the guidance says that to meet the second prong the claim is to integrate the judicial exception into a practical application that imposes a meaningful limit on the judicial exception, such that the claim is more than a drafting effort to monopolize the judicial exception. Being an advocate, my position would be that we have met this already with the claim above.

    Beyond parody. I guess “being an advocate” means that everything is a “practical application.” Mustn’t suggest otherwise! ROTFLMAO Why don’t you “be an advocate”, Howie, and give us an example of a working method that is not “practical”? After all, this is the “escape hatch” for junk claims to sneak through and obtain patent protection. It may be the world’s only “escape hatch” that’s 99.99% as big as the ship itself.

    to be especially hard on ourselves, perhaps we need to make it clear that some sort of result is generated

    Have I mentioned lately that practitioners in the logic arts tend to be of relatively low intelligence? If not, let me pause here and note that practitioners in the logic arts tend to be of relatively low intelligence. But struggle onwards, boys! Writing method claims that generate “some sort of result” will come naturally to you in just a few years, I’ll bet. So let’s see what Howie has in mind for “some sort of result”:

    generating a report that comprises at least … a sub-portion of the spreadsheet.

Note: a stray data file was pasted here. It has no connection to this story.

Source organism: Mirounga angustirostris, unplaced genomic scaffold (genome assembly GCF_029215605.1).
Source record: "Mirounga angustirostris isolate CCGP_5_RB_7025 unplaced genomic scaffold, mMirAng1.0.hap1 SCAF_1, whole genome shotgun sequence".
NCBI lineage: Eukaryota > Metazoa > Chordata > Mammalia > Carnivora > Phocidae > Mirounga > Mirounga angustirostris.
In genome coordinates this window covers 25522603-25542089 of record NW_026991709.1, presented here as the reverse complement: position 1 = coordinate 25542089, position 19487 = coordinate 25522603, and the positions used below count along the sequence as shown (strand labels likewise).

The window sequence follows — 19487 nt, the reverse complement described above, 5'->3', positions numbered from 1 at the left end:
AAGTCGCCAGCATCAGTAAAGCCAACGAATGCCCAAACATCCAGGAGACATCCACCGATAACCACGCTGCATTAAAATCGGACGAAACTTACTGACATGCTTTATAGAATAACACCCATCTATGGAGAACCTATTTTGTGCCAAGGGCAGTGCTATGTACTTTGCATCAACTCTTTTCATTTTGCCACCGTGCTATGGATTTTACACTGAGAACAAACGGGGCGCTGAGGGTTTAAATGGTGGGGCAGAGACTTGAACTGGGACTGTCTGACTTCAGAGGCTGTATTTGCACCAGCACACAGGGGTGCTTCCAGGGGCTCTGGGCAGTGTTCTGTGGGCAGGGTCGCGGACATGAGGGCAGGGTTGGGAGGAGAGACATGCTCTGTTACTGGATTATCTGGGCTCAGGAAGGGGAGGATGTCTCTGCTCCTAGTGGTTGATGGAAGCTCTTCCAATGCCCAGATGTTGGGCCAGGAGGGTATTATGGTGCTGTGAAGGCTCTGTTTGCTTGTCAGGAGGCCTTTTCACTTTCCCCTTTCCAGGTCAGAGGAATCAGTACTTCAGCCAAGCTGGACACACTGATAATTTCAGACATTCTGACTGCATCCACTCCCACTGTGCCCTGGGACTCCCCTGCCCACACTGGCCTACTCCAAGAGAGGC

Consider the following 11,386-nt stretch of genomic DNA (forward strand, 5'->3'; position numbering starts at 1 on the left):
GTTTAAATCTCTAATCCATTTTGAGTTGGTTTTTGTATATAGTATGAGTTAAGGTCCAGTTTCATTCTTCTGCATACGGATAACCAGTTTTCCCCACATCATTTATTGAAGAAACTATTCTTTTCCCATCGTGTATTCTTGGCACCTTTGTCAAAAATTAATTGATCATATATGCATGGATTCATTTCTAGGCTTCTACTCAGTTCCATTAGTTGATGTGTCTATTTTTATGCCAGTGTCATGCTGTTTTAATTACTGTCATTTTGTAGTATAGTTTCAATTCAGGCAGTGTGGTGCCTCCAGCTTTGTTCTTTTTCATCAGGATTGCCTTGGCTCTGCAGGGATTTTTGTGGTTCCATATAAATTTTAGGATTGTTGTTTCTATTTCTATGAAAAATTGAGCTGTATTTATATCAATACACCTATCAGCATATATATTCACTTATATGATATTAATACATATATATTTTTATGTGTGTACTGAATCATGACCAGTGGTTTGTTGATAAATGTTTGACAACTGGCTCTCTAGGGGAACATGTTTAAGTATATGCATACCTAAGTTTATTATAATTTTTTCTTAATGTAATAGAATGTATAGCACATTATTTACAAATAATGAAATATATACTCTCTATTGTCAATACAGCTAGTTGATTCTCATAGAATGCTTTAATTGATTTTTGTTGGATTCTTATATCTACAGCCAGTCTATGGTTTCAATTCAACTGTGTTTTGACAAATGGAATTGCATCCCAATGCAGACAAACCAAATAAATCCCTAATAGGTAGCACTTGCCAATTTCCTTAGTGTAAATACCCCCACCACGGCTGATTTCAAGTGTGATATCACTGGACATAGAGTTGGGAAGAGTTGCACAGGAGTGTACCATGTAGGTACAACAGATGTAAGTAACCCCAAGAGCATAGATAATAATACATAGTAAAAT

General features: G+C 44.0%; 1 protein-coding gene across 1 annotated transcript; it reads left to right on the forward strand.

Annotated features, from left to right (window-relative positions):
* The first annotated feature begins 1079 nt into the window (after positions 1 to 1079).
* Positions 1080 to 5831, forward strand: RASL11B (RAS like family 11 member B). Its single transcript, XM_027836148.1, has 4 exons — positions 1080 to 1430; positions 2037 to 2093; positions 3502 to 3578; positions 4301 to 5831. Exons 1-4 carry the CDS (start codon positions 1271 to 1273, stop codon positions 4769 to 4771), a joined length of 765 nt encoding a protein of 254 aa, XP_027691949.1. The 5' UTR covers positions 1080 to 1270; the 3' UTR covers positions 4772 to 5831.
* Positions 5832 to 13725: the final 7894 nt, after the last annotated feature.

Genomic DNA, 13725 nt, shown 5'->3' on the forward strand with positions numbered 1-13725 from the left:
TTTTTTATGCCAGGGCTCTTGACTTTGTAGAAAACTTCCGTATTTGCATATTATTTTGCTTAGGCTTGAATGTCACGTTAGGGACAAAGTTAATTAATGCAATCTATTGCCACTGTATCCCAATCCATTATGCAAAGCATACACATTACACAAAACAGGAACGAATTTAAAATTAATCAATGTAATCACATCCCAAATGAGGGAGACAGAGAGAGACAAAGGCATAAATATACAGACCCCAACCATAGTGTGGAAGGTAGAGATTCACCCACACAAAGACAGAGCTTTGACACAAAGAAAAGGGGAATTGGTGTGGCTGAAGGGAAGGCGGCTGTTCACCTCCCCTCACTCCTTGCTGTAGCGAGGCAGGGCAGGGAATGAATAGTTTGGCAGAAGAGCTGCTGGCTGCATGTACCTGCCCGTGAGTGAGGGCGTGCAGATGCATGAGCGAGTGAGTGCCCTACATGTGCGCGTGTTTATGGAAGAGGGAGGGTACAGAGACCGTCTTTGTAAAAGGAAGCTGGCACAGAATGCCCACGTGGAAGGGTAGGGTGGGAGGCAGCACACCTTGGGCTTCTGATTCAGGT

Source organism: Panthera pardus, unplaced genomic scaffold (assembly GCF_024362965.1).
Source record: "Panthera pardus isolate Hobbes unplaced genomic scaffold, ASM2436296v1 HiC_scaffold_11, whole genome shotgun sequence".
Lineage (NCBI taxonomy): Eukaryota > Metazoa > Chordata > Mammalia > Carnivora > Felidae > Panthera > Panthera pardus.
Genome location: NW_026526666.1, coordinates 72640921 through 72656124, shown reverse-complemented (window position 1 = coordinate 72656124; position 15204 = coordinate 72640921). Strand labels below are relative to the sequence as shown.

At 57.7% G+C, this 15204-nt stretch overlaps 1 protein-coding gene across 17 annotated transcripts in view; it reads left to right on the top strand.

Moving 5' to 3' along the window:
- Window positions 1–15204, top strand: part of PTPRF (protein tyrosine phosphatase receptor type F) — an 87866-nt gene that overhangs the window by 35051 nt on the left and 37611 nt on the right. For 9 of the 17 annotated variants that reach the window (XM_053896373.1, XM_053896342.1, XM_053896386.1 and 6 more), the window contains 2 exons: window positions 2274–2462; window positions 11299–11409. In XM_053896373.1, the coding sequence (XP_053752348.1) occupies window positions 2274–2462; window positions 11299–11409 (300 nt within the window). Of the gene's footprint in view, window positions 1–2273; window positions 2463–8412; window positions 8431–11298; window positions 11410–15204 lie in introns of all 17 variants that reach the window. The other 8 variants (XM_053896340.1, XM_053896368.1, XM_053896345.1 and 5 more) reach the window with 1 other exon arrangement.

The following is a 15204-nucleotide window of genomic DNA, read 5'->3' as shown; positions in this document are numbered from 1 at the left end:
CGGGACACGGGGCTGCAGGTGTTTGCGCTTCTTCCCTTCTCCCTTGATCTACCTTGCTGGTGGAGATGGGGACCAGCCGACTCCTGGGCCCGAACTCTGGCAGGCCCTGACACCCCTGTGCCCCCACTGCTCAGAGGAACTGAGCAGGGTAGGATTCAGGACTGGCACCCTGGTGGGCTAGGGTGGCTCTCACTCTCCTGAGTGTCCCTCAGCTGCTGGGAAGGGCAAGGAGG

LOL A “report” comprising a “sub-portion” (totally different from a mere ‘portion’, no doubt!) of the spreadsheet is “generated” after looking at the spreadsheet.

    it would be challenging to assert that a practical application with meaningful limits has not been claimed.

    Maybe you should try doing so “as an advocate”, Howie. Put yourself on the other side of this junk claim. Is sp ew ing out a bit of non-specified information identified by nothing other than the source of that information a “practical application with meaningful limits”? If not, then what is a “meaningful limit” on a logic claim? Tell everybody.

    I have three general observations to make in light of my “thought experiment” above. First, that my re-drafted claim would pass the Mayo–Alice Framework under the close scrutiny of a court at best is unclear

    When you come down off your acid trip, rest assured that this g@ rb age claim is about as ineligible as they come.

    the Patent Office has provided guidance intended to ferret out the more egregious cases of patent-ineligibility, thereby leaving it to courts to sort out closer question situations